Back in April, Rufus was reported in 'Q' as saying that with Release The Stars, the follow-up to 2004's Want Two, he was "going for the sound of cash registers". This uncharacteristically mainstream-minded approach should make even the most casual of Rufus Wainwright fans look longingly towards their shelf at the New York-born singer-songwriter's back catalogue and prepare to never again hear the musical bombast of 'Oh What A World', the lyrical cheek 'Gay Messiah', or anything as beautifully tender as 'Poses'. I will admit to being incredibly nervous myself.
Thankfully, none of us had anything to worry about. I even half-wonder whether he was joking, because at a time when fellow New Yorkers Scissor Sisters and the once interesting Snow Patrol - whose brilliant previous albums were both critical and commercial successes - now appeal to the sort of people who buy their records from Tesco, Rufus is always going to Rufus. Thank the messiah.
Release The Stars sits somewhere between Poses, with its mature songwriting, and the Want albums, with their penchant for the epic and grandiose. The perfect examples being 'Not Ready To Love', a gorgeous, etherial ballad that swoons and shimmers like the best songs off that beautiful second album, before falling seamlessly into the next track 'Slideshow', with a brass section the size of Jupiter invading the chorus. Rufus hasn't lost his sense of humour either and 'Tulsa' is proof of that; a dramatic whurlwind of a song written about Killers frontman Brandon Flowers (no, seriously) and a night spent together in a bar, complete with the biting line "and that poor girl who waited in the rain for hours to meet me (not you baby)".
Release The Stars also sees Rufus developing as a composer, tackling arrangement duties for the first time on all but the title track, which he shares with American trumpeter Steven Bernstein. An incredible achievement, since the string and horn parts on these songs are utterly brilliant. The gorgeous string ensemble on 'Nobody's Off The Hook' is a highlight, as are the Motown/Bacharach flavoured trumpets on 'Rules And Regulations'.
The DVD that accompanies this set is a rather wonderful addition, unlike a lot of companion disks that merely contain a few videos. There's a 22 minute interview in which Rufus talks about each track individually and a 16 minute live performance (for something to do with MSN, in a rather sterile, audienceless but nicely lit room) of four songs; Vibrate, The Art Teacher, Gay Messiah, Rebel Prince. The interview is cut up into 12 shorts which is a little frustraiting, despite the 'Play All' option, but Rufus is his charming self and tells some truely insightful, interesting and humorous stories that are great fun to listen to. The performances of the old songs, all solo except for the Art Teacher, offer little that hasn't already been seen on the 'All I Want' documentary DVD but are a welcome inclusion. It's a shame that there's no footage of the album being recorded; Rufus tells of live sessions with both small chamber groups and full orchestras that would be great to see, but you can't have everything!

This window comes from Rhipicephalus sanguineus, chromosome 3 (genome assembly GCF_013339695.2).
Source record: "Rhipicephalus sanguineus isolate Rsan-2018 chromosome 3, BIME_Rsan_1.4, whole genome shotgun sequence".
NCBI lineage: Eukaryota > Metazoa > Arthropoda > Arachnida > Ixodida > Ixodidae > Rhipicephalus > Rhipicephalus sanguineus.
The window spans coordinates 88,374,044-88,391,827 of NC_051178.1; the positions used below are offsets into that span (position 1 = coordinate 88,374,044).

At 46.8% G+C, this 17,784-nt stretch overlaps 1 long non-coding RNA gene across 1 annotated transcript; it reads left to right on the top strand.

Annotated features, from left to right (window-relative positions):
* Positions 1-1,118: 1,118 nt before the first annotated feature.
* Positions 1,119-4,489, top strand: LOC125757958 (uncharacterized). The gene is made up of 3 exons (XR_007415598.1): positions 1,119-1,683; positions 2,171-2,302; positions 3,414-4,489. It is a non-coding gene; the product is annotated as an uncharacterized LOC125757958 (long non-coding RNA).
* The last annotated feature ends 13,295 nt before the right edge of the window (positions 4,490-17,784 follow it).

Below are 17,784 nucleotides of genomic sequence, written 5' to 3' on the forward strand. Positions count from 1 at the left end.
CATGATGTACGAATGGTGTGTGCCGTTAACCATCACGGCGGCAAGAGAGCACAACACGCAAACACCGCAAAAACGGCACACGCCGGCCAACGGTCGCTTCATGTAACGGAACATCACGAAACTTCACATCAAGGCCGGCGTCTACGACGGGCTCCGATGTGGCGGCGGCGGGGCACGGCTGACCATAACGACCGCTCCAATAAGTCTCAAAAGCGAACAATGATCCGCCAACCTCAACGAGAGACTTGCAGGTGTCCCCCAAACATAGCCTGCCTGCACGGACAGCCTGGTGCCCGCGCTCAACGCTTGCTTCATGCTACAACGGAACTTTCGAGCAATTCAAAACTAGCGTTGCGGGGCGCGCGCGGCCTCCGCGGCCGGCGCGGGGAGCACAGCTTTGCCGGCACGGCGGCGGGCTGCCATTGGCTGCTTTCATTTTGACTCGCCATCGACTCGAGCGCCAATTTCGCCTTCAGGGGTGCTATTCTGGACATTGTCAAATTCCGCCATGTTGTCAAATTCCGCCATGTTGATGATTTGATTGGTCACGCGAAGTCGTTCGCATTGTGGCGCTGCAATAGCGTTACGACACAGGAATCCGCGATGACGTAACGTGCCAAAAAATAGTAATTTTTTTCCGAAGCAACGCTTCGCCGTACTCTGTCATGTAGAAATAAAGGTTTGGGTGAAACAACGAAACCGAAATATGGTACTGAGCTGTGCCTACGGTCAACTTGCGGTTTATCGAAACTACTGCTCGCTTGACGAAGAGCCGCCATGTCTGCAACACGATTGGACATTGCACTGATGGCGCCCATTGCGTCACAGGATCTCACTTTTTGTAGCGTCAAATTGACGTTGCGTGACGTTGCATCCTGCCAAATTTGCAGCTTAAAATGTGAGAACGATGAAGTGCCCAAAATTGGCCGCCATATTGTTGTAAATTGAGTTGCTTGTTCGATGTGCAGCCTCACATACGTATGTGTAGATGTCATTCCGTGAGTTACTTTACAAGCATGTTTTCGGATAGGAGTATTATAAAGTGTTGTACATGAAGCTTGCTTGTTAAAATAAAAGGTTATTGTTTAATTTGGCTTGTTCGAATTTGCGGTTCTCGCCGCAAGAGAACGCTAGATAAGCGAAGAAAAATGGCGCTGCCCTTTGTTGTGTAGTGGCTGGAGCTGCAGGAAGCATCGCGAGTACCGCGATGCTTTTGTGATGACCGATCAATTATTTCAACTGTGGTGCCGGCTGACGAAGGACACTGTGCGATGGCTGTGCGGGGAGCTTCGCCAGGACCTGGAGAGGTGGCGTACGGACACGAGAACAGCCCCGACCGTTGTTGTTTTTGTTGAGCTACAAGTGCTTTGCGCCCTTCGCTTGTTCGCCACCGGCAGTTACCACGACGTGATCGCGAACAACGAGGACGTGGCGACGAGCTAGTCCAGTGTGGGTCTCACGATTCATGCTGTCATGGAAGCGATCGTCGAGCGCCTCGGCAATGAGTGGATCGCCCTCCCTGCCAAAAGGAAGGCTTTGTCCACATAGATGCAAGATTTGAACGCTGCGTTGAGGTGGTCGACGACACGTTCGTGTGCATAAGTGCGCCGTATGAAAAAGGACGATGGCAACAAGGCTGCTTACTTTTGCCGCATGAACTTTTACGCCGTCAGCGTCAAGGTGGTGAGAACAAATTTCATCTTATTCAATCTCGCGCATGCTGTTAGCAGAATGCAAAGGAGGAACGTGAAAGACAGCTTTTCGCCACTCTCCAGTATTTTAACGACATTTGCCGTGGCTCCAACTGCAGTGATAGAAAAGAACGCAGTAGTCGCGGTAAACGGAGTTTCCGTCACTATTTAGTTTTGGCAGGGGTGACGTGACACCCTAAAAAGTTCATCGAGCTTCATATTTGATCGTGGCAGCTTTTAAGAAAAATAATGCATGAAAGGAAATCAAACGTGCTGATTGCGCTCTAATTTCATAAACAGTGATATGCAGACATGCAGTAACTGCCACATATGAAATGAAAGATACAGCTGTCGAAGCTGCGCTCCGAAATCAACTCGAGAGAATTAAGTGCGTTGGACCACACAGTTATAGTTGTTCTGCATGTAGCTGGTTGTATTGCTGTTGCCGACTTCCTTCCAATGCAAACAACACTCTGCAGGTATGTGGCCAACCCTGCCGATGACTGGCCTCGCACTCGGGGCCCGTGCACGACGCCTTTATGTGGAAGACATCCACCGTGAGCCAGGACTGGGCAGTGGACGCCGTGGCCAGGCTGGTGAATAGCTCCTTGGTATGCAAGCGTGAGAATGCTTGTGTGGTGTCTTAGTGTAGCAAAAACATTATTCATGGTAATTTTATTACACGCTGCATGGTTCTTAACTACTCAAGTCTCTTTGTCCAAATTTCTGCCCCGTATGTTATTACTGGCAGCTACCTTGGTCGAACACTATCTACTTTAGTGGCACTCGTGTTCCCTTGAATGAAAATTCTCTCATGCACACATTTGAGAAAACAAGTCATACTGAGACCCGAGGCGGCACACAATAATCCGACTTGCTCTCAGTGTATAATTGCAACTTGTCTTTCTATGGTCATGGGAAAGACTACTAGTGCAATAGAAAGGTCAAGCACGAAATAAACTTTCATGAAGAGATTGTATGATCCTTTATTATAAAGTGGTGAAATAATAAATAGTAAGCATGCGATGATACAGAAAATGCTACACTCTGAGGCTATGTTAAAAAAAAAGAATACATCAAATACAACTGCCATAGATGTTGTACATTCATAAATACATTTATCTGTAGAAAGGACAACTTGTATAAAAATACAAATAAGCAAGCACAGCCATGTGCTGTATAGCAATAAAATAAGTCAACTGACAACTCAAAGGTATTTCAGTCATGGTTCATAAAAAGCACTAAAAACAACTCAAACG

Let's be clear about this, Release The Stars hasn't bettered Rufus' back catalogue, but it has added to it a whole new cannon of wonderful songs that any other artist would kill for. It's a brilliant achievement that will please the old fans and hopefully make a few new ones. To award it five stars feels generous, but to award it four feels stingey; this is, let us not forget, a Rufus Wainwright album and that man writes songs like no one else does, has or ever will. Whether it will make a star out of him remains to be seen. The messiah, or just another naughty boy?